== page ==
West by Southwest – December 2010
by Ernie Bulow
A girl baby named Kay Curley was born to a traditional Navajo family in the Sheep Springs area in either 1920 or 1922. Her Navajo name was Kaibah, and she would use it in her artistic life. She herded sheep, learned to cook, attended ceremonies with her grandmother and finished her primary education at the Toadlena Indian School. Then her family fell on hard times following John Collier’s sheep reduction blitz in 1935.
Kay found her way to California with a missionary family and stayed there. During World War II she worked in an aircraft plant in Long Beach. At that point she became homesick for Navajo country and moved back to New Mexico, becoming a dorm attendant for her old alma mater, Toadlena Indian School.
In 1947 she moved on to the Indian School in Phoenix, Arizona where she was an interpreter, teacher and head of special education until 1952. She first performed as a singer at the 1951 Gallup Inter-Tribal Indian Ceremonial. She was called “The girl with a smile in her voice.” Over the years she continued to perform, and recorded three albums of Navajo music. They were “Kaibah,” “Navajo Love Songs,” and “Songs from the Navajo Nation.”
In 1956 she married an engineer from Missouri named Russel C. Bennett. Russel had come to Gallup to build a new oil refinery. In the early years of her marriage Kay would travel much farther than Long Beach. The Bennetts lived in Afghanistan for a couple of years and traveled through fifteen countries.
The decade of the sixties turned out to be a rich and amazing journey for Kaibah. She continued her singing career and her first two albums appeared in this period. In 1963 she formed an arts and crafts enterprise known as Kaibah Company, to help poor Navajos sell their crafts. She published her autobiography Kaibah: Recollection of a Navajo Girlhood in 1964.
In 1968 she was named New Mexico’s “Mother of the Year.” The following year she published her second book, co-authored by husband Russ, called A Navajo Saga, which was a fictionalized account of life on the Navajo Reservation in the late nineteenth century. It is sometimes categorized as a juvenile book.
In the early sixties she started designing clothes and making dolls from scratch. At first she made Navajo dolls, sometimes with a white streak in their hair that made them look like her. Over the years she made dolls of other tribes. Shortly before her death she opened a museum she called “The Beautiful Indian Doll Museum.” By then her dolls were selling for as much as a thousand dollars.
Her creations are still very collectable and pop up from time to time on the Internet. With all her other activities Kay found time to make a large number of these charming figures. Sadly, the museum ended with her passing.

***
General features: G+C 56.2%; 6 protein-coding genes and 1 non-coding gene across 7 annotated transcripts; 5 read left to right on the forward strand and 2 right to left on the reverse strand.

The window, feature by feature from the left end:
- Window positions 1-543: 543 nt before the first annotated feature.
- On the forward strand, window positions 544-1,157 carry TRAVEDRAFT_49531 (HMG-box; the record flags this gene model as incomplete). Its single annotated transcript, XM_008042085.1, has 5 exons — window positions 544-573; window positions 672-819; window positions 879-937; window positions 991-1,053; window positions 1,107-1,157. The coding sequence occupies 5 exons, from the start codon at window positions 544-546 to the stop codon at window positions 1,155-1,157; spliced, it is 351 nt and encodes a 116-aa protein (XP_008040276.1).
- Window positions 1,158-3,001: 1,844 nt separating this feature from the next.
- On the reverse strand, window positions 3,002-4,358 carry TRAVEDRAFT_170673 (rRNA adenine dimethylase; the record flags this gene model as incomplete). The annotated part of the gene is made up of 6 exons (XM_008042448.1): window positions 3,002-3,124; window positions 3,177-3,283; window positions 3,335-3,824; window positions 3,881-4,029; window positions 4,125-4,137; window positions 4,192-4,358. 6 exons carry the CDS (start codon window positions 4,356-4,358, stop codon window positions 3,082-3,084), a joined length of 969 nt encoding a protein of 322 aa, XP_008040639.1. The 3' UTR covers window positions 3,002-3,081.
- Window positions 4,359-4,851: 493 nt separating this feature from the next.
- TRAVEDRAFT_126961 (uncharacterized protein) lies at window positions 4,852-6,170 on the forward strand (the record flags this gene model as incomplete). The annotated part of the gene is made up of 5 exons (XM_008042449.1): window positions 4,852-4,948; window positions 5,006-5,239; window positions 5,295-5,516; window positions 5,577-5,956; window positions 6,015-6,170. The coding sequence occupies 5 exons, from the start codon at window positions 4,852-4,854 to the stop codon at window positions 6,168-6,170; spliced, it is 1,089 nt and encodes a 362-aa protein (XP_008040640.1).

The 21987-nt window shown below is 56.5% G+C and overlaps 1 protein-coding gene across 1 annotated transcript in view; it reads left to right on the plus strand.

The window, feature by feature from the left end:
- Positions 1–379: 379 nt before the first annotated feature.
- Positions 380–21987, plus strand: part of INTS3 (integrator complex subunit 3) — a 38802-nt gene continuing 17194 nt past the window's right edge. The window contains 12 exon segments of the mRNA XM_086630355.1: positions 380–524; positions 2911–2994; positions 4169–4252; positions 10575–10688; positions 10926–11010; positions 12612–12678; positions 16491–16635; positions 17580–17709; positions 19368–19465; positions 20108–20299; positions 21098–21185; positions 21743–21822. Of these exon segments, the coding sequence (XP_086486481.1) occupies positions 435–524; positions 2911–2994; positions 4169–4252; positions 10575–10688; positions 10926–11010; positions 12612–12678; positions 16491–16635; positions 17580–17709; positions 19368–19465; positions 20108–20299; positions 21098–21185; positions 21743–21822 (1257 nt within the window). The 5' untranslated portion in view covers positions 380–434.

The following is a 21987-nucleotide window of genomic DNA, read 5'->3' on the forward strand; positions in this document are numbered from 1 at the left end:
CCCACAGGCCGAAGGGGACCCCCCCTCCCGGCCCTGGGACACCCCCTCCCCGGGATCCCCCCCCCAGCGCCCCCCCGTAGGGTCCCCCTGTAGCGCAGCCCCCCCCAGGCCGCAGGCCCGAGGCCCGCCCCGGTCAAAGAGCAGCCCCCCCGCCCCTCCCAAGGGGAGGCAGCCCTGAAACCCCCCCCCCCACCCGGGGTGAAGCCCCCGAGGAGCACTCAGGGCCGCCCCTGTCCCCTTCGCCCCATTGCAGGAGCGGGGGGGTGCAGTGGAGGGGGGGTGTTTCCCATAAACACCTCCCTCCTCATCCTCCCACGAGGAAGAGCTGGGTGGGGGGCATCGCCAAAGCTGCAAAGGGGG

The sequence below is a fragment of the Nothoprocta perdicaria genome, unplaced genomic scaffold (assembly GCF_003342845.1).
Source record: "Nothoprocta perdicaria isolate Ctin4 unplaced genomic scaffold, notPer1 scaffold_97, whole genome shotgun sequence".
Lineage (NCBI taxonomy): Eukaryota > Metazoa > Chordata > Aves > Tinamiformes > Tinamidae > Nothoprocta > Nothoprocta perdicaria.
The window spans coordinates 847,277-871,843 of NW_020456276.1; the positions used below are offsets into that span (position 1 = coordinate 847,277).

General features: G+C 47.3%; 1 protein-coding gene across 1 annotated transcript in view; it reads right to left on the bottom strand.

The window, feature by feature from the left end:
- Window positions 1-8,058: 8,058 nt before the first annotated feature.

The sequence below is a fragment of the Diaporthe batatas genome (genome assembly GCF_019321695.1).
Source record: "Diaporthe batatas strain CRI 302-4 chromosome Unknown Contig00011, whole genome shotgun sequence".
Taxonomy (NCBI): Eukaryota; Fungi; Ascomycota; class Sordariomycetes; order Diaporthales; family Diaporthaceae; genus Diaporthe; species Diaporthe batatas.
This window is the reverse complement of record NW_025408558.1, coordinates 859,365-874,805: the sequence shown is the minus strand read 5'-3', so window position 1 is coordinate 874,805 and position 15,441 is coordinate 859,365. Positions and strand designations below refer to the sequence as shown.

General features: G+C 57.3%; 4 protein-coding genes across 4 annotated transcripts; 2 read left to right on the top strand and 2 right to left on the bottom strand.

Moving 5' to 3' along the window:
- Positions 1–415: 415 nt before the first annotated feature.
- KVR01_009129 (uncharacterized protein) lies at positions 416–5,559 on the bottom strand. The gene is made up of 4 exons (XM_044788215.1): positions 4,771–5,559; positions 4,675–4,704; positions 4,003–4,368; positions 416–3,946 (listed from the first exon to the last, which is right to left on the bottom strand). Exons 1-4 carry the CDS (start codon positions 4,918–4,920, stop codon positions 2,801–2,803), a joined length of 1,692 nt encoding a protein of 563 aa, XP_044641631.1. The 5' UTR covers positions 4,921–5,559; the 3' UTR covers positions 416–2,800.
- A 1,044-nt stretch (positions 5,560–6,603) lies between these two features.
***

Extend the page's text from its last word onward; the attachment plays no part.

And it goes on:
She was active with programs of human welfare, including the local hospital board. Her politics came to a head in 1984 when she decided to run for Tribal Chairman of the Navajos. No other woman had run for such a high office and her candidacy was popular. Unfortunately an opposing faction got her candidacy thrown out on the grounds that she didn’t live on the Reservation.
In 1990 Bennett challenged two rules. First, that anyone running for office had to live on Navajo land. She owned (so to speak) her family land. Second, nobody could run for Chairman unless they had held previous office in the tribe or were presently employed by the Navajo Nation. Eventually these rules were changed, but Kaibah ran as a write-in candidate.
Bennett and her dolls were featured in Ceremonial publications several times over the years. She certainly belongs in the pantheon of Ceremonial boosters. Kay Bennett served on the Ceremonial Board from 1974-1982. The Albuquerque Journal had written of her first performance back in 1951, “Her electric personality captures the audience from the very first moment. Her brilliant satin and velvet costume and turquoise jewelry, fluid grace of movement and poise makes a favorable and unforgettable impression on her audience.”
And don’t forget that slash of snow white in her black hair. She was a striking sight throughout her life, elegant and always smiling. She continued to perform until the end. Shortly before her death she appeared at a dinner held to honor the Navajo Code Talkers – a typical event for her.
She continued to be a hostess for Ceremonial and the Navajo Fair. Recorded more albums and wrote more books. Her self-illustrated children’s book Kesh: The Navajo Indian Cat was published in 1985. It is rather scarce these days on the rare book market.
Kay Bennett was a remarkable woman and is remembered today as a model for young women along with Navajo leaders like Annie Wauneka. Past Navajo President Albert Hale said of her, “Any loss of a person like that is a loss for the Nation, and for the Navajo People.”